Why Hashtags are Spam #hashtags
Hashtags are spam that need to go away. According to reports that have hit the mainstream media lately, Facebook has just (finally) gotten #hashtags. Facebook tends to be a “late adopter” of a lot of technology and features, so you know that when Facebook “finally” gets a feature such as hashtags, the feature is on its way out. But I digress.
So, why are hashtags spam? Hashtags turn into legitimate Tweets and Posts on social media sites because the user decides which #hashtags to use in their post or tweet. When you insert a hashtag, you’re adding a keyword or keyword phrase in order to categorize it. While a very small percentage of hashtags are totally appropriate, we are now in a situation where hashtags are abused so much that they’ve become a form of spam. Take a look at the following recent screen capture for #paydayloan on Twitter. There are plenty of people who have tweeted on Twitter who are not using that hashtag for legitimate purposes.
I recall a having a conversation a while back with a very prominent representative from Google. You probably know the one. He told me Google’s stance on hashtags: “Hashtags are spam”. Plain and simple. (I regret that I am unable to find my actual notes from the date and time of when this occurred, but it makes sense to me, based on “search” and the whole history of how keywords are used on the web.)
The problem is that the end user, the person creating the content (or the tweet, the post, etc.) on the social network is deciding which #hashtag to use on their content. And when the end user decides what is an appropriate keyword (or hashtag) to use on their content, all heck breaks loose and it’s opened up for abuse.
Do you remember the meta keywords tag that was so prominently used by the search engines back in the 1990s? Well, I do, since I was actively practicing search engine optimization back then. I remember that the title tag was important, but also the meta keywords tag was important, as well. You could literally decide which keywords were appropriate for your web page, and put them in there. And the search engines would take those keywords into account when crawling and ranking your web site.
But, by 2001, the meta keywords tag became so abused that it wasn’t really that helpful anymore. And search engines got much more sophisticated. They didn’t need to use anything that allowed the web site owner to decide how to categorize their web page. The search engines could figure out what a web page was about, so there was no need for the meta keywords tag anymore. And, it got so abused that it’s now really a deprecated meta tag. I don’t recommend that anyone use that keyword tag on their web pages anymore. It’s just a form of spam if you do.
I spoke to a highly respected Search Engine Optimization Expert, Chris Silver Smith, about hashtags and how they relate to the meta keywords tag. Here is what he had to say:
Bill, I believe you’re right. However, that was because relatively few people had been using them, and of the usage, a large amount was a bit spammy. I think they could change perspective if the general populace used them more. I think usage is rising, so this could happen. Facebook’s adoption could help, or maybe not. Meanwhile, I use pretty sparingly.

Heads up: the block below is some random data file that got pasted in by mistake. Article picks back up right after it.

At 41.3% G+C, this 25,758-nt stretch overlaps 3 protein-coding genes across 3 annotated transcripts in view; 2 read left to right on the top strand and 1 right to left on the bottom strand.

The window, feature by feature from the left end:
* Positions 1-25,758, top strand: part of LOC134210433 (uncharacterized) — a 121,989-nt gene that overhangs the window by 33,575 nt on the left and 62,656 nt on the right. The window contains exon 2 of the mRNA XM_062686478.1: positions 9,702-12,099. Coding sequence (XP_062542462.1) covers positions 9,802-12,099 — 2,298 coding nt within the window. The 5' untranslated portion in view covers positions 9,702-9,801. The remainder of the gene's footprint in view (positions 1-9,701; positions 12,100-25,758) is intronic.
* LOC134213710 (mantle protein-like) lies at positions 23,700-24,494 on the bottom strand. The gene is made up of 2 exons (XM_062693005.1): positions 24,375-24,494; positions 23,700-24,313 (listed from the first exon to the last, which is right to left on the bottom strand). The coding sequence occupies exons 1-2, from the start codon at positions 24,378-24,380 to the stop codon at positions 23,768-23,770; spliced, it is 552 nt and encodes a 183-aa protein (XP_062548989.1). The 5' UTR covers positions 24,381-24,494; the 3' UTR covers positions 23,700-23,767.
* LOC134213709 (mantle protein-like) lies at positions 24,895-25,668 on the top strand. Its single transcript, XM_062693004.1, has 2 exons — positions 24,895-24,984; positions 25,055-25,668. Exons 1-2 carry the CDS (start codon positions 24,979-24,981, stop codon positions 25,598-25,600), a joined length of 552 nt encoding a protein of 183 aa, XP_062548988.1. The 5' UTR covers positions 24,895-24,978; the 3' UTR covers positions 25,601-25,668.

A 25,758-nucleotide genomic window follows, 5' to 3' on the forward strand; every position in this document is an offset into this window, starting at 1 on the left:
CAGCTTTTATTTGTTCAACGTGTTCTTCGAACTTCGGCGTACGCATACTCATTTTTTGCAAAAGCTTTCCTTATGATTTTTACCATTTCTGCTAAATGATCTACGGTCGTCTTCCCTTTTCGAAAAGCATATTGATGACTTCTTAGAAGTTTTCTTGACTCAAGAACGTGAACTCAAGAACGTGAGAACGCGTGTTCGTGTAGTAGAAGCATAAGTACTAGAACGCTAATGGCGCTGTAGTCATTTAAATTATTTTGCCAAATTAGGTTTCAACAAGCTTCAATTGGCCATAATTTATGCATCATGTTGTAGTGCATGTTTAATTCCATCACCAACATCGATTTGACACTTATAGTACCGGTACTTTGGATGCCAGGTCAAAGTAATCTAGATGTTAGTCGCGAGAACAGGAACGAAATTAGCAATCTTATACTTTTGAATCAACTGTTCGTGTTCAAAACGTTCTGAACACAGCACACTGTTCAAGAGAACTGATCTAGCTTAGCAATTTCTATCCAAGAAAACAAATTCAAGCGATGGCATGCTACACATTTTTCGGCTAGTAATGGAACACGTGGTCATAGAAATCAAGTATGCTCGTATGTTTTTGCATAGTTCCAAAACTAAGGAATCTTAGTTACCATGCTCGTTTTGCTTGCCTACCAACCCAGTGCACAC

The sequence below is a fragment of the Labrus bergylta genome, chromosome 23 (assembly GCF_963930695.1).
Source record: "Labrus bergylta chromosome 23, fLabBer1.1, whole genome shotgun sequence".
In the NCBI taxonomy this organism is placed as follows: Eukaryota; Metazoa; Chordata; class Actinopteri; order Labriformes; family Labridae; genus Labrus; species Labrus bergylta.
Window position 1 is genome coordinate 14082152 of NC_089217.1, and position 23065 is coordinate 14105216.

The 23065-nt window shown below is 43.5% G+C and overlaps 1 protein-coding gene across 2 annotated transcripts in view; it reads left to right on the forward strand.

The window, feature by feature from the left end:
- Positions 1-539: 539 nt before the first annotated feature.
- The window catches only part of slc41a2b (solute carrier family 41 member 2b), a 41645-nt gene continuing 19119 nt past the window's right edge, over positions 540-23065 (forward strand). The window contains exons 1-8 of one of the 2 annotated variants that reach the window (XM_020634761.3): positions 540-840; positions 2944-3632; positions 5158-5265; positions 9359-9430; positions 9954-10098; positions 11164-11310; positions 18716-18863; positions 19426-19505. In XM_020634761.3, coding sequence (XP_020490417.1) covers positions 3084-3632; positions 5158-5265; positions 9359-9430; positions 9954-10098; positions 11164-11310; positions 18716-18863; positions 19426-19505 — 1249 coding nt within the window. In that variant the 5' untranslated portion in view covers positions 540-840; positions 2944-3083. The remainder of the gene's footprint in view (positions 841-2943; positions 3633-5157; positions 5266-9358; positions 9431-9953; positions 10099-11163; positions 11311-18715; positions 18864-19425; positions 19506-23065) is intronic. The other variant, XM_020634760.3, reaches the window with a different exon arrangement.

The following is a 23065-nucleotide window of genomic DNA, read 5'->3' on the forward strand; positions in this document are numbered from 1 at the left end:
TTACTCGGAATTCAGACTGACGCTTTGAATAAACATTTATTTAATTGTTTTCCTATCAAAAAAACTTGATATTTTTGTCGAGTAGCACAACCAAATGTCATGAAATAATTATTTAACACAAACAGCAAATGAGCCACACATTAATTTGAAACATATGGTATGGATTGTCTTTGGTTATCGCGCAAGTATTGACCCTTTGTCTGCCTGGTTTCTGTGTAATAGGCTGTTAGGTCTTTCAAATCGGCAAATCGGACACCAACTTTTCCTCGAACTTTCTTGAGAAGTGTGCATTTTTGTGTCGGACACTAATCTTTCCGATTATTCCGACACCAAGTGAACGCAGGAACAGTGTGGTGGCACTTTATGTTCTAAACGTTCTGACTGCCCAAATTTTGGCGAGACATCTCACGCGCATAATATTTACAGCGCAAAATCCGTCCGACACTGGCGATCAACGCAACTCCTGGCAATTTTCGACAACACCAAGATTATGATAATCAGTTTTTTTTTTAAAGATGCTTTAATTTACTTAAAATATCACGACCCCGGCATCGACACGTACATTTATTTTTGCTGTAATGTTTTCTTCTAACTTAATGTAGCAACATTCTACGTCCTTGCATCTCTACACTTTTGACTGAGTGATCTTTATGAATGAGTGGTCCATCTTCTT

Well, I’ve seen uses that I don’t consider spam — when groups want to associate Tweets with one another, when people are discussing events, when it makes sense for updates to be associated with a common thread. Those aren’t all spam – intentioned.
In fact, Meta Keywords were not all spam, in cases where people used them ethically and properly. It was promptly abused, so it was ruined by people associating pages with completely inappropriate keywords…
I agree with Mr. Silver Smith. There are situations where it’s very legitimate to use a hashtag. In fact, right now, as I look at Twitter, the #smx hashtag is trending. That’s why there are so many people at a search engine conference who are tweeting furiously about the conference, all adding the hashtag of #smx to their tweets on Twitter. But, that is a rare case. Technical professionals using a hashtag for a conference or even a Tweet Chat on Twitter is very helpful.
When hashtags like #smx show up in the Twitter Trending topics, it is legitimate–because it’s from a conference of search marketing professionals. And when hashtags show up many of them are legitimate, like the hashtags for #USOpen, as shown below:
But when you you get hashtags that are trending, or hashtags that are popular keywords, you tend to get all sorts of spam, like this:
The problem now is that hashtags are being abused. And they are being so abused now that hashtags are now spam.
So, consider the fact that hashtags are the “meta keywords tag” of the 2010s, and will soon become totally useless, because they’ve been abused so much. Furthermore, many people that I have spoken to recently just ignore hashtags anyway. They really don’t mean anything anymore. Perhaps that is exactly why Facebook has decided to finally adopt hashtags?